By Tony Massarotti, 98.5 The Sports Hub
If we’re being honest, this is not how anyone envisioned it, least of all Bill Belichick, who started preparing for the departure of Tom Brady almost six years ago. That’s when Belichick selected Jimmy Garoppolo in the second round of the NFL draft while essentially telling us that Brady was in the twilight of his career.
The idea was to move from one quarterback to the other and to do so - key word here - seamlessly, without using the toxic word of rebuild, or the dreaded term bridge year, or taking one step back to take two steps forward.
But that’s where it feels like the Patriots are now, at least pending the balance of free agency, the NFL draft and shrewd maneuvers that Belichick has tucked up the severed sleeves of his hoodie.
Think about it: in the past two offseasons, the Patriots have lost, among others, Brady, Rob Gronkowski, Trent Brown, Kyle Van Noy, Jamie Collins, Trey Flowers, Danny Shelton and Stephen Gostkowski. Meanwhile, according to the respected Mike Reiss, they have nearly $23 million in dead salary cap space, one of the highest figures in the league. They’ve also had a seeming succession of bad drafts – again, that is subject to change – and lost a parade of coaches, including Dante Scarnecchia, Matt Patricia, Brendan Daly, Joe Judge, Chad O’Shea and Brian Flores, among others.
Offensive coordinator Josh McDaniels seemingly wanted to get but couldn’t. (Belichick reportedly angered McDaniels by recommending Judge for the New York Giants job.) And player personnel director Nick Caserio wanted the job as Houston's general manager only to have the Patriots block him by filing tampering charges against the Texans.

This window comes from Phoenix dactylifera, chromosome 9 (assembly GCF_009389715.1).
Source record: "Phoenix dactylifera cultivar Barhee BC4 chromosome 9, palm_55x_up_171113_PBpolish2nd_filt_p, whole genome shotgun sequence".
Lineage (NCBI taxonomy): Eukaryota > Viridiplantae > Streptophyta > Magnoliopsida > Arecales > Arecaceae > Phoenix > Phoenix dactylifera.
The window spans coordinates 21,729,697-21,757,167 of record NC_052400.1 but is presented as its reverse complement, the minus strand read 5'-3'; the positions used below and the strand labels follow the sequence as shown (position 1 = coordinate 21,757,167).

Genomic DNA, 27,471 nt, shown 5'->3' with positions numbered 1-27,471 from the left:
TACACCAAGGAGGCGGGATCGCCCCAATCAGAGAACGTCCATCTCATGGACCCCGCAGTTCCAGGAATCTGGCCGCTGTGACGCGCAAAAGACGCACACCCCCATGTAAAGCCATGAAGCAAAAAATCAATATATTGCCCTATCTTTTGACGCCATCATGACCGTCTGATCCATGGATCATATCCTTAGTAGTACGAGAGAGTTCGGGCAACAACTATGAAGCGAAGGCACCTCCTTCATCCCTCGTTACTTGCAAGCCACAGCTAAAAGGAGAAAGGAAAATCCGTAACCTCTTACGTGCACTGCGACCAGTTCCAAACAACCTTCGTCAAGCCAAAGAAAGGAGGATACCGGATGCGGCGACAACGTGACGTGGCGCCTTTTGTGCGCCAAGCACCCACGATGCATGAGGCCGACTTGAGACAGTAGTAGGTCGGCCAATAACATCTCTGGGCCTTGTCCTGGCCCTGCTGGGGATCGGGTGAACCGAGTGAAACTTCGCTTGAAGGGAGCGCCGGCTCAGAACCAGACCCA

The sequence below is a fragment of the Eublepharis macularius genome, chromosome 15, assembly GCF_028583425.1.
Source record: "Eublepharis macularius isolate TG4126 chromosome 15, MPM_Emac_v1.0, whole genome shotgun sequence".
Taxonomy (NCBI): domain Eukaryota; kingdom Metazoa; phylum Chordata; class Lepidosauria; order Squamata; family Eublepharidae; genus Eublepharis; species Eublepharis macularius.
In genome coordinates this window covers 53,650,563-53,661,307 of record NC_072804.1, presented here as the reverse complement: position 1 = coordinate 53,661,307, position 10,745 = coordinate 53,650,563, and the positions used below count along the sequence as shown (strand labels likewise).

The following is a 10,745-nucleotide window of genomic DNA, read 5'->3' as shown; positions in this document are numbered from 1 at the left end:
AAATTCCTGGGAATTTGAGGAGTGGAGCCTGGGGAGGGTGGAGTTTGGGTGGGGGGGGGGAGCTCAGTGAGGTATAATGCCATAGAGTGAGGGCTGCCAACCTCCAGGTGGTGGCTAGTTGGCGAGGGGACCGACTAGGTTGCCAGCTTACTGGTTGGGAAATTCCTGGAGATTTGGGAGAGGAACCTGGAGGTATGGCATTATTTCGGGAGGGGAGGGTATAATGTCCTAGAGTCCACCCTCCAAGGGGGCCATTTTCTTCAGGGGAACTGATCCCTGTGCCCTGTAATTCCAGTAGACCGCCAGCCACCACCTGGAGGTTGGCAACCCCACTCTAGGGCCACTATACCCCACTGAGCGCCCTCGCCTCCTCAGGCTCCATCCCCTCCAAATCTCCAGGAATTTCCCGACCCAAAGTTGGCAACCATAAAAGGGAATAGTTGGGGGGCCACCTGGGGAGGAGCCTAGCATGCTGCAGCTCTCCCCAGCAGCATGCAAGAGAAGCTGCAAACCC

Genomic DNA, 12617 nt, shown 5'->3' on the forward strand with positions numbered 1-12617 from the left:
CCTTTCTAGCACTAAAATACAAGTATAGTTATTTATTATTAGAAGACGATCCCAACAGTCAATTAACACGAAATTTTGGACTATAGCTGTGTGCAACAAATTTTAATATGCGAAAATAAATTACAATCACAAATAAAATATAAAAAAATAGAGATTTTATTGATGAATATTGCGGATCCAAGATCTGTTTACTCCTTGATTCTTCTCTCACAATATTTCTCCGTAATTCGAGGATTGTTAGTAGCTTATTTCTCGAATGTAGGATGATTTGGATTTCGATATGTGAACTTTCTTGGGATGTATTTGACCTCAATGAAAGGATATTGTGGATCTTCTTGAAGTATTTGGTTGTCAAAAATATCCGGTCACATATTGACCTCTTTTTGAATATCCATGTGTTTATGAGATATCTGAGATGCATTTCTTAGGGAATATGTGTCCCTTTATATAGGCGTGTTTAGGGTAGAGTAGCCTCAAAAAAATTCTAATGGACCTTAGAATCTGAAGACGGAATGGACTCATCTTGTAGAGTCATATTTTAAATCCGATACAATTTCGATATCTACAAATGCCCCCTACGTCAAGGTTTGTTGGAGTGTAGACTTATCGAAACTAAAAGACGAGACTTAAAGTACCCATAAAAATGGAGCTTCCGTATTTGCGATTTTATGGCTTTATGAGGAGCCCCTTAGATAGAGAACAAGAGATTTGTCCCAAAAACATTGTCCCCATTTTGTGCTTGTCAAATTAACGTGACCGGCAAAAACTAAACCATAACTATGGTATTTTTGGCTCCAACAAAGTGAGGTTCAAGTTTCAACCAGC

To summarize: the Patriots have lost a mountain of talented players and coaches while having questionable (at best) drafts and relatively little money to spend.
Sounds more like the Red Sox than it does the winner of six Super Bowls.
Of course, Belichick and the Pats have earned some latitude – and then some – whether Belichick wants it or not. But that’s not the point. Given the deft nature in which the Patriots have handled their business over their years, they simply weren’t as prepared for this transition as they should be. At the moment, the Pats have serious questions on the defensive and offensive lines, in the linebacking corps, at receiver and tight end. And lest we forget, they also have a huge question at quarterback, where the development (or not) of Jarrett Stidham could have a ripple effect.
Worried? Maybe you are and maybe you aren’t. After all, this is Bill Belichick we’re talking about. But on paper, at least, the Patriots weren’t as ready for this inevitable day as we all might have expected, especially when you consider that, historically speaking, Belichick has always seemed ready for everything.